Rhiannon leaned over Jonah. His breath came slower now; it was almost the end. The veil gone, she leaned over him to look in his eyes, seeing his confusion, but also that hunger, the underlying glint of savagery that lingered in his soul.

Rhiannon had seen it the day they met, the day she learned it was her or him.


She was weak, failing fast as she hung in the stocks for another scorching day. Her lips were beginning to crack, too dry without water, her scalp itched from the sun. The scratches and bruises weren’t healing well in the heat: flies landed on her every now and then to taste her blood. For the first day, she shook them off. Now she didn’t bother; her back ached from standing hunched, and her legs threatened to buckle. But she stood steady, waiting for the old man to come and collect her.

He’ll be back soon, she told herself. But of course, she wasn’t sure.

That was when Jonah had come to her. She didn’t learn his name until he came to her after dark, appearing in her tent the night after she’d been released. A pair of dark, dusty boots appeared before her.

“Do you want some help?” he asked her, his voice a mockery of kindness.

She’d nodded, unable to speak. Any words she tried would end up as a whimper of pain. They’d taken her veil, so it was a surprise when a hand gripped her shorn hair, tilting her neck in a painful arch. The man stooped down to look in her eyes.

His were dark as night, and in the split second before the vision came to her, she saw the evil that lurked in him, hidden behind a veil similar to her own.

As the vision gripped her, Rhiannon saw a fork in the path before her. She had never seen two versions of the future before, but it seemed the gods had smiled on her, for once in her miserable life, and decided to allow her a choice.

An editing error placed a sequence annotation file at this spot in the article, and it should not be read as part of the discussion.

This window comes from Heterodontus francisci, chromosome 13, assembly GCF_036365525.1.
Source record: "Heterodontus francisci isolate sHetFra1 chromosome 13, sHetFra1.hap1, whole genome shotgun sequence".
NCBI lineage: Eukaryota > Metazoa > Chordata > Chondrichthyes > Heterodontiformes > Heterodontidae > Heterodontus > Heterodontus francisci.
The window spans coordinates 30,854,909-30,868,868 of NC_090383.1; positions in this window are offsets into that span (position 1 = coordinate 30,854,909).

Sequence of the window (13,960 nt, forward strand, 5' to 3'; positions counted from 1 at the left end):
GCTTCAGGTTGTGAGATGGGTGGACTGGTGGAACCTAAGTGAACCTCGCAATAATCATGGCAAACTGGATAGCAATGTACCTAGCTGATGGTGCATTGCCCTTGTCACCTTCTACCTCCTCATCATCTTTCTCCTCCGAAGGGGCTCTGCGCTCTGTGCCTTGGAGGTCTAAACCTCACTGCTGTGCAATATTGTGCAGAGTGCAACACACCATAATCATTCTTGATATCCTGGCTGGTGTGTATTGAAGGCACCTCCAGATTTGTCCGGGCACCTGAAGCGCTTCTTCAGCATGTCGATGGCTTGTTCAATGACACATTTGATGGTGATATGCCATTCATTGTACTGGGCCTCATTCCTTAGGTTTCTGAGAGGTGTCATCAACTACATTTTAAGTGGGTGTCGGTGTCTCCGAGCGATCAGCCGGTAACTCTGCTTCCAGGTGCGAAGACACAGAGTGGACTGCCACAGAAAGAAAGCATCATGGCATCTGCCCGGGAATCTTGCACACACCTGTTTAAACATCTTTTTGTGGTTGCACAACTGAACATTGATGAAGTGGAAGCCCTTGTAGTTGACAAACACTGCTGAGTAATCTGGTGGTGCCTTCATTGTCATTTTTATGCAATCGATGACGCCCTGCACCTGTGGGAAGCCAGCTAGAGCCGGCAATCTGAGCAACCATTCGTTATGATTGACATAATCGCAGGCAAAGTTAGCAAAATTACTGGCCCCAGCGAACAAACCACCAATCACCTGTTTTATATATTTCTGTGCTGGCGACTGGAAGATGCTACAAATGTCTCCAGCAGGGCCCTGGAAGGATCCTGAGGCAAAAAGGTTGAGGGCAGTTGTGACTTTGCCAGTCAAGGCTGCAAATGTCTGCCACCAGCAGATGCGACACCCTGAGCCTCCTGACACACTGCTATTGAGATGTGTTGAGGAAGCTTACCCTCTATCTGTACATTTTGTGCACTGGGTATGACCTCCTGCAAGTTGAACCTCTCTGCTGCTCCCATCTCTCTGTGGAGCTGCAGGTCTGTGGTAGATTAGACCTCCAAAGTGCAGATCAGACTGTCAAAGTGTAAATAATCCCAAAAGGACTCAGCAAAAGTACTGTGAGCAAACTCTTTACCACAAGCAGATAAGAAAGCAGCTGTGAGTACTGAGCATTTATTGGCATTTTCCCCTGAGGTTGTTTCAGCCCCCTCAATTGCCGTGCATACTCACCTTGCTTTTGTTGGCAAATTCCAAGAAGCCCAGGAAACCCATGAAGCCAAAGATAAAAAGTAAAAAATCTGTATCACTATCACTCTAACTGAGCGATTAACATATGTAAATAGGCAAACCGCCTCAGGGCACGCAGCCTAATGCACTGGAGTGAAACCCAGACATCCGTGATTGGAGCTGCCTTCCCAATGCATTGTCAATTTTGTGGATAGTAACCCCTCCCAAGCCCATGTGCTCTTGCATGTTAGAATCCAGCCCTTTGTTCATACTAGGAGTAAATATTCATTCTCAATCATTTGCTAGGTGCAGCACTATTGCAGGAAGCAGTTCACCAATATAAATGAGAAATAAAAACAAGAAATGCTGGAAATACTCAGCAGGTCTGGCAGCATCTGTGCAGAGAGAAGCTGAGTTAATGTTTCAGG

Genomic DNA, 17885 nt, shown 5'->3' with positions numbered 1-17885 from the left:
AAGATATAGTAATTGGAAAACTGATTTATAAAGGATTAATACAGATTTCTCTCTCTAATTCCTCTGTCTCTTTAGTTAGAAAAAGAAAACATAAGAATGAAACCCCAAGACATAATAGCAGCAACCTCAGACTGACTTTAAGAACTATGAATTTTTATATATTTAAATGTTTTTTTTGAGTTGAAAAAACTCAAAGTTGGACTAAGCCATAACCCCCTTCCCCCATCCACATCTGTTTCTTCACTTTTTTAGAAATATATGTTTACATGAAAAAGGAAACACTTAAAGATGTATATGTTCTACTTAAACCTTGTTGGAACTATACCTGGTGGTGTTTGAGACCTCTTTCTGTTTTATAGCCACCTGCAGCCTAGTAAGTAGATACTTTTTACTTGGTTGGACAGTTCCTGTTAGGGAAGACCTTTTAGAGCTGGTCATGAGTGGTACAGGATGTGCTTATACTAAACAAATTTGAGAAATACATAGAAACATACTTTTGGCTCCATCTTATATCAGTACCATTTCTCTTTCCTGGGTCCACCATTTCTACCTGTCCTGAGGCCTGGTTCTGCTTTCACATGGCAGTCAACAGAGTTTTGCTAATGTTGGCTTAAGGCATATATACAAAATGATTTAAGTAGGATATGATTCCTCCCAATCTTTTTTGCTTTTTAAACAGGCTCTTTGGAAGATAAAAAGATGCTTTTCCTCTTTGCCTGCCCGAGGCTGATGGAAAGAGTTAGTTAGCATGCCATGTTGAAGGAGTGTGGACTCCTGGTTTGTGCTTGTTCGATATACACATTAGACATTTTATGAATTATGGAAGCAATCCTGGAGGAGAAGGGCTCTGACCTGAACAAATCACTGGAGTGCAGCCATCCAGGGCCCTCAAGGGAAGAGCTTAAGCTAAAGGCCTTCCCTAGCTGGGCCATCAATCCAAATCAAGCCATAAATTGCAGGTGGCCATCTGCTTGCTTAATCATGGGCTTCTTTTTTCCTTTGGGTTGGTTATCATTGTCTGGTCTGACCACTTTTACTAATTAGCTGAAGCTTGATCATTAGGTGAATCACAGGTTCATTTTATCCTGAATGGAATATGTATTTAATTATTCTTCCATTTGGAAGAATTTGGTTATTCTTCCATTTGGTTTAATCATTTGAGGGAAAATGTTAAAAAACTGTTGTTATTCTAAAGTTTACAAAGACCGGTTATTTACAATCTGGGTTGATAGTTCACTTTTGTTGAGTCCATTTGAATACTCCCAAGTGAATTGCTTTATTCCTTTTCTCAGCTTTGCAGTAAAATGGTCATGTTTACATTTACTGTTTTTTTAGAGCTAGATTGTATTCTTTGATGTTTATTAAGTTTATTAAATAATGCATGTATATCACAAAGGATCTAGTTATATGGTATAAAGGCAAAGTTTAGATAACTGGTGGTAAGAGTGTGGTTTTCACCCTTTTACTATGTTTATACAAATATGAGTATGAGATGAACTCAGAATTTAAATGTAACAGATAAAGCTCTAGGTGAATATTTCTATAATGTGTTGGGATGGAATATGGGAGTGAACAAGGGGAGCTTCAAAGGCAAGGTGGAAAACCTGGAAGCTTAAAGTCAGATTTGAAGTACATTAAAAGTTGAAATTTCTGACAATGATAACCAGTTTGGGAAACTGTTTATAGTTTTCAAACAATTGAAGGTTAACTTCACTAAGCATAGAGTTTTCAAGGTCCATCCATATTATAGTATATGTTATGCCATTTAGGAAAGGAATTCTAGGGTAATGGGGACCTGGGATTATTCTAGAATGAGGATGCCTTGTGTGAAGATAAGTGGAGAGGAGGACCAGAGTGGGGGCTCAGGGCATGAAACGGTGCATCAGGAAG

She stood by a roadside, disoriented. The pressing heat had gone, a cool breeze kissed her face as it whisked by. It was pitch black, but not far ahead, Rhiannon watched as a light flared to life in the forest. Nearby, a sign told her to head north for Ilya, or west for Luthor.

“Is it done?” she heard herself ask. The pair exchanged words, but Rhiannon was focused on her other self. This other Rhiannon’s hair was short, cut close to her head, but she did not look older. This would be soon. She watched as the man that stood before her in Luthor, the one with the dark eyes, came menacingly towards her, too close. He pressed her to the tree she stood against, and then with a sharp smack, knocked her to the ground.

Rhiannon did not care to watch the rest, and turned away, covering her ears. When it was over, the man with the dark eyes left the injured Rhiannon by the roadside, beaten, bloody, and dying. He took a pack with him as he made for the horses, riding down the road and out of sight. Rhiannon watched as she died, alone, unable to even see the stars.

Her death was the first path. Jonah’s was the second.

The second time she watched the exchange, Rhiannon paid attention. She heard them speak of the old man, heard this new man say he was dead. He’d killed him. An idea nagged at the back of Rhiannon’s mind, but she focused as the man stepped out of the woods. This time, though, Rhiannon watched herself stand straight and steady, a hand on her dagger. When the man came too close, Rhiannon sheathed her knife in his gut, pulling it out in one smooth motion.

Both of these paths flashed in front of her eyes in seconds. As she came back around, with the man’s dark eyes before her, his hand still holding her hair, she knew which path she would choose. She offered the man, both her saviour and her enemy, a small, pleading smile. “Please, help me.”


Rhiannon waited until the light left Jonah’s eyes before taking the sack he carried. She took his stolen goods, his dagger and sword, and his cloak, for good measure. When she’d cleaned her dagger on the grass at the roadside, she looked up at the stars.

The gods had decided to show her two paths that day in Luthor: she could either die, alone and afraid, or gather her courage and survive.

Rhiannon had never been outside the circus in the eleven years she’d travelled with it. They went where the old man wanted, when he wanted. She had the vaguest notion of what the continent looked like, but beyond that…Rhiannon had nowhere to go.

Still, she heaved herself into the saddle of the palomino, taking the reins of the other horse, and nudged it into a clop. The night was warm, and Rhiannon relished the breeze on her uncovered face as she started away from the circus that once held her life hostage.

She did not look back.